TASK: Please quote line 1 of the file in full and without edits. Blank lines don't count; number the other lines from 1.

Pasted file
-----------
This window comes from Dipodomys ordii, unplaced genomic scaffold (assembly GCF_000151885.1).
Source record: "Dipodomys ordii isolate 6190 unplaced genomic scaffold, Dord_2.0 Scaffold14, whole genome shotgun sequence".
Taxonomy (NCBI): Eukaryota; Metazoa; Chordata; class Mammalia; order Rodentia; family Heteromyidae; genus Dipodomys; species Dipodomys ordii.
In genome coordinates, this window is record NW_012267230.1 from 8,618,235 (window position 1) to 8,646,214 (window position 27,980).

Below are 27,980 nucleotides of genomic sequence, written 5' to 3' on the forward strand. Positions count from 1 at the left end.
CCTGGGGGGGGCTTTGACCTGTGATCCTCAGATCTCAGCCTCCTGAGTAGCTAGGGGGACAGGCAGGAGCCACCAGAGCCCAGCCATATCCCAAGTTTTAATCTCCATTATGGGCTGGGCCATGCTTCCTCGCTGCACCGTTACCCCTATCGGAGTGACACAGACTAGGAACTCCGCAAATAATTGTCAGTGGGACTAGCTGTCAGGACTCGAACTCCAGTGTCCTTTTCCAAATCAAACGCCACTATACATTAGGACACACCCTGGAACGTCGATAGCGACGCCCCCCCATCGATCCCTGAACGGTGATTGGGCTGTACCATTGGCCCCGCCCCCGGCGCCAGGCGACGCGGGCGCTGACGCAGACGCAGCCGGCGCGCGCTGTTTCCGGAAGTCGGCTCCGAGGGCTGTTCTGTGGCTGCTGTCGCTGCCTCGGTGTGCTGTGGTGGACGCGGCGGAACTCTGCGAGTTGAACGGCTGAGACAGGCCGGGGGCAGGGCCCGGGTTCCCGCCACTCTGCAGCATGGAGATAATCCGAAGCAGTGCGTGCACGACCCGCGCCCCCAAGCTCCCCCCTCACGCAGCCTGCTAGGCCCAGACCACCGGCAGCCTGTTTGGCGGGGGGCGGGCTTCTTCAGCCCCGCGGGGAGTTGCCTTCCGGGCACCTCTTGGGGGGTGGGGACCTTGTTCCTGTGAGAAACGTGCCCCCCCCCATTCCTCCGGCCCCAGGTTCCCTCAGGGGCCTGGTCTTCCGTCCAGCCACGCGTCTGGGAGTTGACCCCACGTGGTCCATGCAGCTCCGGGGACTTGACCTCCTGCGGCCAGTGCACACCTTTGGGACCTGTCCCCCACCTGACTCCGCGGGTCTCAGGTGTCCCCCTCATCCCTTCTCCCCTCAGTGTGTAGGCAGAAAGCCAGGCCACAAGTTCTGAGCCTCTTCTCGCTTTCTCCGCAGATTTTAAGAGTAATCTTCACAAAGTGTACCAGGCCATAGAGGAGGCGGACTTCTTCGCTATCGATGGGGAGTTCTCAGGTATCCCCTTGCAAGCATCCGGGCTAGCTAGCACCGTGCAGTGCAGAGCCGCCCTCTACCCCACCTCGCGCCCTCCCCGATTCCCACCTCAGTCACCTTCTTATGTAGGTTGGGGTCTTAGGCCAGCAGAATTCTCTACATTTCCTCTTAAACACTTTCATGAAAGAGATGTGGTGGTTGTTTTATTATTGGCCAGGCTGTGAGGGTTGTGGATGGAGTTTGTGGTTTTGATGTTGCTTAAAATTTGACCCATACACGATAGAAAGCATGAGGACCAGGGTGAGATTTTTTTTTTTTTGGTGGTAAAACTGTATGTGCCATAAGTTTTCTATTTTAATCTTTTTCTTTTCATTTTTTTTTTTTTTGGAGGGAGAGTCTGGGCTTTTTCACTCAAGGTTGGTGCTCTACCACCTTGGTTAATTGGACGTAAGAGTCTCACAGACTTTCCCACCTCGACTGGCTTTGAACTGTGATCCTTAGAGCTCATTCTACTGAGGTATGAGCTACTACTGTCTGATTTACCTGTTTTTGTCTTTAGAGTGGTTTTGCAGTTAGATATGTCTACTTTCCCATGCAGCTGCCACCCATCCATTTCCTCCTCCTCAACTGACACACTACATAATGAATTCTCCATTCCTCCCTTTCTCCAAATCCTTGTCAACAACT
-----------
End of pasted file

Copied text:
This window comes from Dipodomys ordii, unplaced genomic scaffold (assembly GCF_000151885.1).